The Miami Dolphins will host a celebration of life honoring Coach Shula on Saturday, October 2. To RSVP, visit miamidolphins.com/don-shula/
If anyone was greater than the sum of his parts, it was Don Shula.
Football fans everywhere certainly know him as the winningest coach in NFL history and architect of two Super Bowl championship, including the only Perfect Season ever.
His numbers speak for themselves but sometimes hide how truly great he was as a coach. He was an innovator who helped change the face of the game. Foremost among his many coaching accomplishments was the introduction of strategic substitution when he introduced the "53 defense," the first time different personnel were utilized on the field depending on the down and distance.
And he wasn't afraid to make hard decisions. Perhaps the hardest was in the middle of the 1972 AFC Championship Game in when he benched Earl Morrall, who basically had played at an MVP level after Bob Griese was injured early that season, and replaced him with Griese, who was just coming off that injury. Hard at it was, it turned out to be the right call as Griese went on to rally the team and put them back on track to finish their undefeated season.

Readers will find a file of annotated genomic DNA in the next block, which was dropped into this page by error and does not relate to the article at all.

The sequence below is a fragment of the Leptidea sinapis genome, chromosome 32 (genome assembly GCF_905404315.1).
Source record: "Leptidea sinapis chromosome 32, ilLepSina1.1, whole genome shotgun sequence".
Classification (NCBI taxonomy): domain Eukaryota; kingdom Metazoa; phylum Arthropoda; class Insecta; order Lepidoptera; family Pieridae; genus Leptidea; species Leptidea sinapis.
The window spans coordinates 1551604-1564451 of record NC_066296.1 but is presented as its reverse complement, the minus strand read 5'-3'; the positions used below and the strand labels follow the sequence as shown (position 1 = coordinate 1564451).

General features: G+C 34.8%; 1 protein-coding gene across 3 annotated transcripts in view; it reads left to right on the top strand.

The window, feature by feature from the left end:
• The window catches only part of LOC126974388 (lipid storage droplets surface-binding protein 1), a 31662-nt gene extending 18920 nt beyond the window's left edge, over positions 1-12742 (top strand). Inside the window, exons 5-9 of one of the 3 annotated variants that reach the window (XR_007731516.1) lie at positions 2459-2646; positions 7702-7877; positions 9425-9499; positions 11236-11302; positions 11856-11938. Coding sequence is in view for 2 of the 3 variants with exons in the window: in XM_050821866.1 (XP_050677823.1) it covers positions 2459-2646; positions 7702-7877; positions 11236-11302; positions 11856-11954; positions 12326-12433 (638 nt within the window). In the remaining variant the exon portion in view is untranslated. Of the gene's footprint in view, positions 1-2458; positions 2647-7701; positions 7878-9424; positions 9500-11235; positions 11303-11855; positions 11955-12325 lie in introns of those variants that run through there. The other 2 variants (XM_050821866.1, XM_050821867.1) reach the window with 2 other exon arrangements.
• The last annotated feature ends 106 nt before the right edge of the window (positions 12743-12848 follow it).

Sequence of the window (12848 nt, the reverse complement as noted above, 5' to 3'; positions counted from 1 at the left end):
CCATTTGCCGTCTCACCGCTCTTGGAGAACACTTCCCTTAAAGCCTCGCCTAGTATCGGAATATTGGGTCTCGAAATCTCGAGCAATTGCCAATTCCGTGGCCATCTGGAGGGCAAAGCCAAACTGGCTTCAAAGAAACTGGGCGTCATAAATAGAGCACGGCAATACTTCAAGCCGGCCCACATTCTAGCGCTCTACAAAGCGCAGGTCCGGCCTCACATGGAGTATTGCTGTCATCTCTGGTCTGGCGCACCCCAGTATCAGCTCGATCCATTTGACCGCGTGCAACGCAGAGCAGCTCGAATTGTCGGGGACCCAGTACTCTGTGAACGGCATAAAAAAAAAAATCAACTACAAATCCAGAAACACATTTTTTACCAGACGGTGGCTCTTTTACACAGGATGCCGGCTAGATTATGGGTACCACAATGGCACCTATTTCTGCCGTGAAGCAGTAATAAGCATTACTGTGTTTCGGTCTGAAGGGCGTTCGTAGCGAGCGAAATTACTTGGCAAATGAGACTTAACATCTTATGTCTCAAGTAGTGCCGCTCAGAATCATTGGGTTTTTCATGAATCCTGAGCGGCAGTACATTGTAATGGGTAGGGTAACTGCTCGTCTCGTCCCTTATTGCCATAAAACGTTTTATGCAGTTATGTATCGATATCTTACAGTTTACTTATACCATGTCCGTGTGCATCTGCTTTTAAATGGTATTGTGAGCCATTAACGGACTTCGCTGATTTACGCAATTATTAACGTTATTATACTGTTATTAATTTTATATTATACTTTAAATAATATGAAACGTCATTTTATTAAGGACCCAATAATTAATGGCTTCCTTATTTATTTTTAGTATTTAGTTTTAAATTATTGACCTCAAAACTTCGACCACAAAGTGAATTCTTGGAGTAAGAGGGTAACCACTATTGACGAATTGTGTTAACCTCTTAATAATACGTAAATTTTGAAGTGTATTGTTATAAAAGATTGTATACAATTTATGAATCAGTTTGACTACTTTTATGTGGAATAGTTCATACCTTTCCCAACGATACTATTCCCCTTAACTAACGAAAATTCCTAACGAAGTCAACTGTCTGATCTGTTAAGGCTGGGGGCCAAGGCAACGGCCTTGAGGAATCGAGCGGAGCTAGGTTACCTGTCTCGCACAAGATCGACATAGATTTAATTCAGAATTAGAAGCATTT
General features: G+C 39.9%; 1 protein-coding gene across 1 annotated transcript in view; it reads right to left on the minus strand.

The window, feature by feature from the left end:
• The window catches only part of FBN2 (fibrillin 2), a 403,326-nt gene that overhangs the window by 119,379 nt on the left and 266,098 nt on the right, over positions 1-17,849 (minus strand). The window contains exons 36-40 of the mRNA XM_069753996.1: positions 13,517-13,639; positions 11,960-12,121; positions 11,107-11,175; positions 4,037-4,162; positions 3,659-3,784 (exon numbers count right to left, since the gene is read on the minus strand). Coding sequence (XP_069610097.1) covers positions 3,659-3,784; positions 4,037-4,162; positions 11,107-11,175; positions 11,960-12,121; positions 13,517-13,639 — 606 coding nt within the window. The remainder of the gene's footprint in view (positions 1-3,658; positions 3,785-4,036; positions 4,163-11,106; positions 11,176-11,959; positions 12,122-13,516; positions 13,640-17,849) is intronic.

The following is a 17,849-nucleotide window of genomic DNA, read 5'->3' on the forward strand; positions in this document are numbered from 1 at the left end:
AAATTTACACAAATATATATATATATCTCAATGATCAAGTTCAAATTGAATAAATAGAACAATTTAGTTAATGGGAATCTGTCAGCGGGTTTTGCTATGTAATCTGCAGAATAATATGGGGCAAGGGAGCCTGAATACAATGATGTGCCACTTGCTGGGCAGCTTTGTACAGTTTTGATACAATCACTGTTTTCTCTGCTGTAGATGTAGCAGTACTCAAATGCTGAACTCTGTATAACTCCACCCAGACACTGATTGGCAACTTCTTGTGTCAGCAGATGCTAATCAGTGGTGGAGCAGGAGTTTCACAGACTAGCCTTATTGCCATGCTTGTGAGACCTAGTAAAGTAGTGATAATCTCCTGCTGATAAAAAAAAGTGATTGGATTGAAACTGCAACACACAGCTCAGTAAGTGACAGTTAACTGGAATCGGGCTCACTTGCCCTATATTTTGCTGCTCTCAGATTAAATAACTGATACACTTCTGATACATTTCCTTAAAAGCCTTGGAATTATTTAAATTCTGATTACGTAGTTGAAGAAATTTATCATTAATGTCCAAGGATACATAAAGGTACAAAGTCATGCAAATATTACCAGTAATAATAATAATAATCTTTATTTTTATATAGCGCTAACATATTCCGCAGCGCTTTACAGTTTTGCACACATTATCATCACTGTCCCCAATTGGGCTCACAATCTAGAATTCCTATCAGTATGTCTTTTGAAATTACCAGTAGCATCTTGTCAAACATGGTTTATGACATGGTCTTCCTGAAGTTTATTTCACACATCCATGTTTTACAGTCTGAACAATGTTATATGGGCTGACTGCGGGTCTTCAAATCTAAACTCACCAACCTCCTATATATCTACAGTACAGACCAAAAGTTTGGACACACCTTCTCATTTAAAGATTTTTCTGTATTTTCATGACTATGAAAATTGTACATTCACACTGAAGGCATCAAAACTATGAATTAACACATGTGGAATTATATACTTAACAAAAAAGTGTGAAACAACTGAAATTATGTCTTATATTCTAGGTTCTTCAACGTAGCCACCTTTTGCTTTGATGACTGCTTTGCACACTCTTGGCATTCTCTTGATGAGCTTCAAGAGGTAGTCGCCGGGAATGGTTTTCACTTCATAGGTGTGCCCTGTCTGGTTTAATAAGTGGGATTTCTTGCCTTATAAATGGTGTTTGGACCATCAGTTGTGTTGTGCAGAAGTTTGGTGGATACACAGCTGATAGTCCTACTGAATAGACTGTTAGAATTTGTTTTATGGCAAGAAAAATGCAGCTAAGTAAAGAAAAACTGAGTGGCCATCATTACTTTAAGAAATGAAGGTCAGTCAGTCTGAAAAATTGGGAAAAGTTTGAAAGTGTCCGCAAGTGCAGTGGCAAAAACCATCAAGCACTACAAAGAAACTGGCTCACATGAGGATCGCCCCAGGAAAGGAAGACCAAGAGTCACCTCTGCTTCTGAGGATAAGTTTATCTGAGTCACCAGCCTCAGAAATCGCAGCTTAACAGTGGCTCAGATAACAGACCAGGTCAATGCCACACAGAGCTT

But it wasn't just the victories and championships that made Shula so special. It was the way he won; the principals that shaped not only his life but also the lives of those who were fortunate to know him. It led to universal respect in a field where that is almost impossible to come by.
Those principals were grounded in his unshakable integrity and his belief in hard work. No one had a greater sense of ethics or the understanding that hard work would produce "The Winning Edge," and he never deviated from those core beliefs.
But above all was his devotion to his family. What he couldn't give in time he made up for by his sheer joy whenever he was around those he loved.
Although the time he could spend with his children was so limited because of the demands of his job, he loved being around them. Whenever they would visit practice when they were young, he would pick them up and yell with delight, "Hang time!"
His office at Biscayne College where the Dolphins trained was adorned with game balls that lined his shelves. But they weren't from the milestone victories of his career. No, those balls had the name and birthday of each of his children. To him, a reminder of his family was more important than a reminder of his wins.
And he was so proud when his two sons, Dave and Mike, followed him into the coaching profession. He lived and died with their wins and losses.